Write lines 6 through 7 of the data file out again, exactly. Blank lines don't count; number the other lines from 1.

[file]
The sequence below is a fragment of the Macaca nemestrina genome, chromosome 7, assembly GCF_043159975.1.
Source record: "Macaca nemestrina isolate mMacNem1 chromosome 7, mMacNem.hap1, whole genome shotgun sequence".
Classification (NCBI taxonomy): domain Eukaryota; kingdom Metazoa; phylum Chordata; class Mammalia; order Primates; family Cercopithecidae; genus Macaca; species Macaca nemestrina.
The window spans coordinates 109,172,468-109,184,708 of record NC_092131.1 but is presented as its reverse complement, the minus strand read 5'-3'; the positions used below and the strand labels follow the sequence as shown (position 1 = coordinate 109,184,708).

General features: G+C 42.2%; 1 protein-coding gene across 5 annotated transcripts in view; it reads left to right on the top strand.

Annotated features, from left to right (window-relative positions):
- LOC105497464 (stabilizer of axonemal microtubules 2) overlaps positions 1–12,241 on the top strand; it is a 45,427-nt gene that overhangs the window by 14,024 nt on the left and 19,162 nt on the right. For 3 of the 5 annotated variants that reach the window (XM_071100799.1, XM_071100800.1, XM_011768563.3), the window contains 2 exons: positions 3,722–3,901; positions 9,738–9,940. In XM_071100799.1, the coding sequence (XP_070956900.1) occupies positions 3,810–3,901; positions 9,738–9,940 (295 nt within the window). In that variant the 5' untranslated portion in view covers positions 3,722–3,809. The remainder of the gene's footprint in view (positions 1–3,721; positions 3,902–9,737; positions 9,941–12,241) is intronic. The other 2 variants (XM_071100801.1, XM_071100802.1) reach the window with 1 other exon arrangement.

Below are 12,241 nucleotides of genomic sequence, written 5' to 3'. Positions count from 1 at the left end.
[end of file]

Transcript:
Annotated features, from left to right (window-relative positions):
- LOC105497464 (stabilizer of axonemal microtubules 2) overlaps positions 1–12,241 on the top strand; it is a 45,427-nt gene that overhangs the window by 14,024 nt on the left and 19,162 nt on the right. For 3 of the 5 annotated variants that reach the window (XM_071100799.1, XM_071100800.1, XM_011768563.3), the window contains 2 exons: positions 3,722–3,901; positions 9,738–9,940. In XM_071100799.1, the coding sequence (XP_070956900.1) occupies positions 3,810–3,901; positions 9,738–9,940 (295 nt within the window). In that variant the 5' untranslated portion in view covers positions 3,722–3,809. The remainder of the gene's footprint in view (positions 1–3,721; positions 3,902–9,737; positions 9,941–12,241) is intronic. The other 2 variants (XM_071100801.1, XM_071100802.1) reach the window with 1 other exon arrangement.